So, let me back up a bit and explain how I got here.
Though I have to admit it felt at first like taking a long shot at the time, I sent out some resumes to some engineering software firms to gauge their interest in hiring a structural engineer to work remotely. I was pleased when two companies, including Bentley, were interested. I did my best to learn all I could about the positions and products of both (I have been a career user of the products now in Bentley’s line, though). After learning more about what they had in mind for both their software and this position, I realized that this was indeed the correct career path for me. To put another way, I believe that while both are excellent positions, I wanted the job I felt was not just a good fit for me but a great one.
It is a bit daunting to leave behind a career in design, but at this point it really feels like the natural background for the work I’ll be doing in the future, rather than a total career change. The knowledge in design and working in a consulting office will be indispensable as a technical writer as well as to serve as a liaison between engineering clients and software programmers; getting to talk to them about what they’d like our software to do and present to them how they can achieve that.
A couple of weeks ago, I wrote about being so apprehensive about total life changes. Well, when this job came together, something inside me clicked and everything just felt right. It’s not most people’s idea of a dream job to work mostly at home writing and talking about engineering software, but it kind of is mine. I’m genuinely excited about the work I’ll be doing as well as the company I’ll be doing it for; one that really seems to be providing a great set of applications and is moving the industry forward in terms of technology and how to benefit designers.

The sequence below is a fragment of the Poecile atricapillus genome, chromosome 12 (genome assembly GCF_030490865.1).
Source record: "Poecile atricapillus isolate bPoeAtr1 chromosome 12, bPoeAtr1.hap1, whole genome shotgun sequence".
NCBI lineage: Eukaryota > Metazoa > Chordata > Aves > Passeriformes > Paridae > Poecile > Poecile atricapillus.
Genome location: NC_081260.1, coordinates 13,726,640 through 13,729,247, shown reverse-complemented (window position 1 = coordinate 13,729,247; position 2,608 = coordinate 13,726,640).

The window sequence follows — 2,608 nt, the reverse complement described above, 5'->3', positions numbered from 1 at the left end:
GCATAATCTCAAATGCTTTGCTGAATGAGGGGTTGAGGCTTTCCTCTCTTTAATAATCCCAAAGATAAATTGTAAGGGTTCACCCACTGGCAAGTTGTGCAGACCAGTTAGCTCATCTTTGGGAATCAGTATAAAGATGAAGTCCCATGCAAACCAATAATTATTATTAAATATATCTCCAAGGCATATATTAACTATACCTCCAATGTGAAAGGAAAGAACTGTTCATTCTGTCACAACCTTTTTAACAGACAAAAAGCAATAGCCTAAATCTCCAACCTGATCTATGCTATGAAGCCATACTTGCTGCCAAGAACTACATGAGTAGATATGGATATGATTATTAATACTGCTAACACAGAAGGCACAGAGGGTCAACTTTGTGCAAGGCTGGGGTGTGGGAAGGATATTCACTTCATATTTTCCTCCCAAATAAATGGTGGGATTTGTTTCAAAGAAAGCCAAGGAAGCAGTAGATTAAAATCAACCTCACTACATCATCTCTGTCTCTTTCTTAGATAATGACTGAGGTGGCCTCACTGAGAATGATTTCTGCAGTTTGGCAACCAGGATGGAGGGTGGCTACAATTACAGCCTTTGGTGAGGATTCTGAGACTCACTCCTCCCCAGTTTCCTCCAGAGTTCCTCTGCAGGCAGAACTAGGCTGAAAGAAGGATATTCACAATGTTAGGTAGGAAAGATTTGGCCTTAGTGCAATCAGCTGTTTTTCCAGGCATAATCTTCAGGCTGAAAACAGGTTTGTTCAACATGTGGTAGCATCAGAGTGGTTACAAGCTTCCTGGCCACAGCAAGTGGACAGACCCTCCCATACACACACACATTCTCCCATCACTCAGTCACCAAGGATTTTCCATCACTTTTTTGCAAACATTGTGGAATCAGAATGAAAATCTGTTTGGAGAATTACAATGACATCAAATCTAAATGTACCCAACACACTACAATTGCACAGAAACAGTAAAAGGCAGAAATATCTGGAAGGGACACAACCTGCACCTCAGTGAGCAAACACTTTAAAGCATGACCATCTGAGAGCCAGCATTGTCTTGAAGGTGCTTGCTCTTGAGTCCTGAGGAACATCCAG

Also, for the first time in my life, being a nerd isn’t a social drawback; it’s a lifestyle and a marketable skill set.
Some of you are well aware of how much I
use obsess over Newsvine (a news writing and link-blog site). Recently, one of the sites more prolific users, Mykola Bilokonsky, did e‑mail interviews with a handful of other users. I was surprised that he asked me but I got a real kick out of answering his questions about Newsvine, science, work, and fatherhood. So, if you’re interested, please read the full thing here.
Railroad Trestle Connection by Jason Coleman — Other than the fact that this is a very cool looking, old riveted steel connection, I was attempting to use some color & lighting effects in post-processing to make this photo interesting.